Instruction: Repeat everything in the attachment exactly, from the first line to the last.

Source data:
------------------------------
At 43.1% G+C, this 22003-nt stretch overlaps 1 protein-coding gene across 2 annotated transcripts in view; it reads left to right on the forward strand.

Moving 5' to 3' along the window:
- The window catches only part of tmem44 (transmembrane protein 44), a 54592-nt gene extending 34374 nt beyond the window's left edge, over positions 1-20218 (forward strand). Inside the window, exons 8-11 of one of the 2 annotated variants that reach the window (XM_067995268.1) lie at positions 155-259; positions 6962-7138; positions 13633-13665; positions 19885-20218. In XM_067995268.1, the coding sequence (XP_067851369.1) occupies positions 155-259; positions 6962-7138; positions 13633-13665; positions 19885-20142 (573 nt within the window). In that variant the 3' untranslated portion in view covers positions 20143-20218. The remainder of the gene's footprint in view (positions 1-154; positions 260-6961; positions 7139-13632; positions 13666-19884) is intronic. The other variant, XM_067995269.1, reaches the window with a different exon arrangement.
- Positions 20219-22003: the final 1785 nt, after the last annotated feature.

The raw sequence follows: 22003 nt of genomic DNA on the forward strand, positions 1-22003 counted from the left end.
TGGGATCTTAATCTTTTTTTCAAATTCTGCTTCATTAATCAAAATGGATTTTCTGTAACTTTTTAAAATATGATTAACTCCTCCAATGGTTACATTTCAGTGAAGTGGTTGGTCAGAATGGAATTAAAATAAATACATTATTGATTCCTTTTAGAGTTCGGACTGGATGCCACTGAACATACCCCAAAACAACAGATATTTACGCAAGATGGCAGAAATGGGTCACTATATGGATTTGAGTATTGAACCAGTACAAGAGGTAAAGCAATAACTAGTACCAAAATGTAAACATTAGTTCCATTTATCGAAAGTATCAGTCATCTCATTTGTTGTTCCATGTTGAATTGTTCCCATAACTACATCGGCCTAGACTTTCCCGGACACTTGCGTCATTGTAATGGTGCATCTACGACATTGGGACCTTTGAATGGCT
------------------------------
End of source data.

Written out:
At 43.1% G+C, this 22003-nt stretch overlaps 1 protein-coding gene across 2 annotated transcripts in view; it reads left to right on the forward strand.

Moving 5' to 3' along the window:
- The window catches only part of tmem44 (transmembrane protein 44), a 54592-nt gene extending 34374 nt beyond the window's left edge, over positions 1-20218 (forward strand). Inside the window, exons 8-11 of one of the 2 annotated variants that reach the window (XM_067995268.1) lie at positions 155-259; positions 6962-7138; positions 13633-13665; positions 19885-20218. In XM_067995268.1, the coding sequence (XP_067851369.1) occupies positions 155-259; positions 6962-7138; positions 13633-13665; positions 19885-20142 (573 nt within the window). In that variant the 3' untranslated portion in view covers positions 20143-20218. The remainder of the gene's footprint in view (positions 1-154; positions 260-6961; positions 7139-13632; positions 13666-19884) is intronic. The other variant, XM_067995269.1, reaches the window with a different exon arrangement.
- Positions 20219-22003: the final 1785 nt, after the last annotated feature.

The raw sequence follows: 22003 nt of genomic DNA on the forward strand, positions 1-22003 counted from the left end.
TGGGATCTTAATCTTTTTTTCAAATTCTGCTTCATTAATCAAAATGGATTTTCTGTAACTTTTTAAAATATGATTAACTCCTCCAATGGTTACATTTCAGTGAAGTGGTTGGTCAGAATGGAATTAAAATAAATACATTATTGATTCCTTTTAGAGTTCGGACTGGATGCCACTGAACATACCCCAAAACAACAGATATTTACGCAAGATGGCAGAAATGGGTCACTATATGGATTTGAGTATTGAACCAGTACAAGAGGTAAAGCAATAACTAGTACCAAAATGTAAACATTAGTTCCATTTATCGAAAGTATCAGTCATCTCATTTGTTGTTCCATGTTGAATTGTTCCCATAACTACATCGGCCTAGACTTTCCCGGACACTTGCGTCATTGTAATGGTGCATCTACGACATTGGGACCTTTGAATGGCT